Sunday, July 10, 2011

Farm-fresh barramundi, mate?

The July 18 issue of TIME magazine has a cover story titled "The future of fish: Can farming save the last wild food?"

The piece focuses on a "perfect" farmed species called barramundi, native to Australia, and makes two major points.

First, fish farming might help save wild fish, because without aquaculture the pressure to overfish would be greater.

Second, with a world population of nearly 7 billion and rising, we have no choice but to farm the sea just as we've long farmed the land.

Says the article: "It's not that commercial fishing will disappear; in fact, sustainable fisheries like Alaska's wild-salmon industry may even produce boutique foods, finally earning what they're worth."

8 comments:

JIM said...

farmed barramundi here is the equivalent of Thailand's basa(catfish),milky flesh with no taste unless covered in some sauce.wild caught anything is the only way to go. Queensland au.

Anonymous said...

Aye mate! P.S. how many lbs. wild caught fish to raise that 1 lb. of milky flesh? Cant feed them corn-would cut into our ethonol!

Anonymous said...

3-7 lbs. of wild caught fish ground up to get 1lb. of farm salmon. also add the artificial coloring,bactericides,herbicides,anti-biotics,hydrogen peroxide baths,and slice baths.

Anonymous said...

Does anyone eat beef? Pork? Chicken? Be mindful of hypocrisy...

Anonymous said...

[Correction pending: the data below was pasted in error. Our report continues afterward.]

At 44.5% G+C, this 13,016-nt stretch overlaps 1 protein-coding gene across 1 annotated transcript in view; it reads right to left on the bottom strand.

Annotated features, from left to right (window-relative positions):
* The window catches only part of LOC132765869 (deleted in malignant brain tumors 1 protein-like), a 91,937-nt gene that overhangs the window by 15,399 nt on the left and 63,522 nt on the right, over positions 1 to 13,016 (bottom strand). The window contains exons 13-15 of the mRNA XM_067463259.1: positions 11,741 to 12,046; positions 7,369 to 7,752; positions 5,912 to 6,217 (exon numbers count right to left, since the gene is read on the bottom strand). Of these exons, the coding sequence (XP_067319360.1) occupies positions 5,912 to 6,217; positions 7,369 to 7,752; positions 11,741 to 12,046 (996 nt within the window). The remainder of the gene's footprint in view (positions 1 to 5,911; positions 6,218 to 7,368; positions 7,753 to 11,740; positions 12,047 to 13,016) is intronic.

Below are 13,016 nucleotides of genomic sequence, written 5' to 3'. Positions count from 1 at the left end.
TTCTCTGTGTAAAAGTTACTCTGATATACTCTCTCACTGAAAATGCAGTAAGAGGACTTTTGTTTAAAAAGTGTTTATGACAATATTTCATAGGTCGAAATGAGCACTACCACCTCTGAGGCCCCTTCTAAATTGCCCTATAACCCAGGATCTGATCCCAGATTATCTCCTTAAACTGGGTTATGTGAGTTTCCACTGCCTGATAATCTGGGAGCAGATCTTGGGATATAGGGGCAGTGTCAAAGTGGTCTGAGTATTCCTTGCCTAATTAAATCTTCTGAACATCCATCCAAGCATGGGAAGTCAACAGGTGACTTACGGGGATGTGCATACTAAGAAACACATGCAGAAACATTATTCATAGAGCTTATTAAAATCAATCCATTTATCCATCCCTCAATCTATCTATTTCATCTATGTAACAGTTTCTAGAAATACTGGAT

Whitefish is treasured for its ability to take up a sauce. Long live halibut! Or for the more economically minded, long live pollock!

Commenter #1 misses the point. Markets want cheap, dependable supply. Tilapia taste good.

Anonymous said...

I see that Time magazine needs to do a little more research on the demise of the King Salmon in Alaska rivers as I quote from their article, "....sustainable fisheries like Alaska's wild-salmon industry ....". The healthiest "wild-salmon industry" is the sockeye in Bristol Bay.

Anonymous said...

try telling the hundreds of barra farms that have gone broke or on there way that markets want cheap fish,,the markets just want to make massive profits.

Anonymous said...

If this tastes as bland as does tilapia, or has as poor texture it is rubbish. How many of these farmed fish are going to be eating fish meal from ocean caught "bait fish" which would otherwise feed larger wild fish?